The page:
My Home Birth Story and Tips for Getting Through Natural Childbirth

My Home Birth Story and Tips for Getting Through Natural Childbirth

No matter what kind of birth a woman has, birth will test her strength and push her to the limits physically, mentally, and spiritually.  Sometimes I think our western culture dumbs down how immense childbirth is.  

But oooh when women share their stories, we become more empowered and less victimized by the patriarchal society we live in.  That is when we learn that birth can be peaceful, it can be sexual, and it can be done without interference.  


My Home Birth Story and Tips for Getting Through Natural Childbirth


On July 31 2019, it was 6 days past our "due" date.  My midwives coached me to not get too caught up with the "due" date and that helped a lot.  I realized that as we approached almost a week past the date, I was holding on to this baby in my belly.  I called my dear friend Elise Kirkpatrick and we did an oracle card reading.  It gave me the closure I needed for this pregnancy. It helped me  to let go of the woman I once was and to completely step into the new body, soul, and mind that was awaiting me.

After my oracle card reading, my mom arrived to take Soleil with her so that I didn't have to worry about my daughter needing me at all. Knowing she was with her grandparents now allowed me to really let go.  We went swimming at my mom's hotel by the beach because that is what Soleil wanted to do.  We had one last fabulous dinner out with my mom, went back to her hotel, tucked Soleil in and went home to crawl into bed.  I had been feeling prelabor around dinner time for a month.  Night after night I would get this feeling of going into labor and by midnight it would go away.  It was groundhog's day for a while.  My midwife said it was this time when a woman dances between two worlds: this world and the birthing world.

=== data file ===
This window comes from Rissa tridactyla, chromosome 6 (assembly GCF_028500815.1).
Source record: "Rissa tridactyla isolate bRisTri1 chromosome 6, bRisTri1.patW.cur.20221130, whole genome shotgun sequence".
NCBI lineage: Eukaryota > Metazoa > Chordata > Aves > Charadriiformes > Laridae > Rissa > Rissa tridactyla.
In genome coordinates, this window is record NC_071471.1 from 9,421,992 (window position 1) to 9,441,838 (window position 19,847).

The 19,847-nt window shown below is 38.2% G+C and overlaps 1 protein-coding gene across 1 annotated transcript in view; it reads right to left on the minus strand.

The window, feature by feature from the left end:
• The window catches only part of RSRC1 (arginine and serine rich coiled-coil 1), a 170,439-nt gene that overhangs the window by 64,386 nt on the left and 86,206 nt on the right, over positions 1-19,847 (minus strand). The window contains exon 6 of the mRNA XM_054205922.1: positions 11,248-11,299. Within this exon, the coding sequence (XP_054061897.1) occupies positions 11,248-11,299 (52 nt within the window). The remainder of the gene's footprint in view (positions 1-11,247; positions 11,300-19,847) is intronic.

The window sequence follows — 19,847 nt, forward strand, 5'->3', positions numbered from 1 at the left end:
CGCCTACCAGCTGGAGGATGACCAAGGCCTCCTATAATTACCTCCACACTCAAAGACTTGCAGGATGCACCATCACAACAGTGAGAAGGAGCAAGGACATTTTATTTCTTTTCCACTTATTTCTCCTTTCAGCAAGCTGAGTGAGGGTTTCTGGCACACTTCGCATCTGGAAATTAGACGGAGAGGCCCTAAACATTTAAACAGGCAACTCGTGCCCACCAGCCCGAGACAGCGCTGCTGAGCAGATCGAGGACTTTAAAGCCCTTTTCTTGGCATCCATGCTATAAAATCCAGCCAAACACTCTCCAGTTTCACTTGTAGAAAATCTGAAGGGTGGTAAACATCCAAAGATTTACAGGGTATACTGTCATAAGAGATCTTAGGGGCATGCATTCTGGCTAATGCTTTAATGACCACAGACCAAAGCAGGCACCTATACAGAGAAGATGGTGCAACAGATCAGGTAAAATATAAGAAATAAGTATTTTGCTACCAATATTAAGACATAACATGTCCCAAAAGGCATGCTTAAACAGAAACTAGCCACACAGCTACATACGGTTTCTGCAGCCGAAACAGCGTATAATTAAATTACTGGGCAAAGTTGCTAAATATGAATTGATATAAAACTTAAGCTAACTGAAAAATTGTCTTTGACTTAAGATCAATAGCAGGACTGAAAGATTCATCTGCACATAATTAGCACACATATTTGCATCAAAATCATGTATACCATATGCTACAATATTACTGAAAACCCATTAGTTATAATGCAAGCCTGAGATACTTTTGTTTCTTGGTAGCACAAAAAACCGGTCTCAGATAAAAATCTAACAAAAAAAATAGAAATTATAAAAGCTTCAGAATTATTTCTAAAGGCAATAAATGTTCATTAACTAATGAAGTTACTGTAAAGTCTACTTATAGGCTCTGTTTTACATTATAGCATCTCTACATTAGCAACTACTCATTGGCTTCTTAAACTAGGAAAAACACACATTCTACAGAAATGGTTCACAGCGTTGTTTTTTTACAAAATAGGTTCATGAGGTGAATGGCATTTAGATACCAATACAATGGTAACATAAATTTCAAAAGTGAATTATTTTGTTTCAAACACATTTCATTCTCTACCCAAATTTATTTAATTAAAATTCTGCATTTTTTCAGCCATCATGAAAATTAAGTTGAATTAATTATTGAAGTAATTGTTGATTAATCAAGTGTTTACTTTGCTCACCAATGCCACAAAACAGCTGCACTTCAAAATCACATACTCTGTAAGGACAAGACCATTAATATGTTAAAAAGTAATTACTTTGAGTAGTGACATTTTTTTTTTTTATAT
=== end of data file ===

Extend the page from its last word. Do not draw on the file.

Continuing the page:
The next morning at 4am I felt my first real contraction. I knew this was the real deal.  I laid in bed and timed them, they were 20 minutes apart. Around 6am, I decided I should text my mom and let her know it was for real this time and that we would be having a baby that day. I let my husband continue to sleep and I jumped into the shower so I could shave and feel refreshed for my big journey into BIRTH.

My husband got up, made us coffee and me a bowl of coconut yogurt and granola. At that point my contractions were about 7-10 minutes apart. He leisurely began to fill our birthing tub which was in the living room. He randomly turned on The Martian with Matt Damon on TV (which I thought was rather timely since I would be going to outer space and back that day) and continued to clean the house while I paced from room to room breathing through my contractions. I found that the best thing for me to do was to hold on to a doorway with my arms above my head and hang (pictured below).  I noticed that any time I laid down, my contractions would slow down.  So, for me, lying in a bed would actually slow down my progress. 


Laboring at Home Birth


Looking back it was a very sweet time between my husband and I while he began to prep the house and I was focused on easing into contractions as they began to get closer and closer. At noon contractions were about 3-5 minutes apart and it was getting rather difficult.

Another useful trick I got from Ina May Gaskin, the midwife guru of the world, was to focus on keeping my throat open because our throats are directly connected to our cervix.  So if we can keep the throat open, it will help to open the cervix.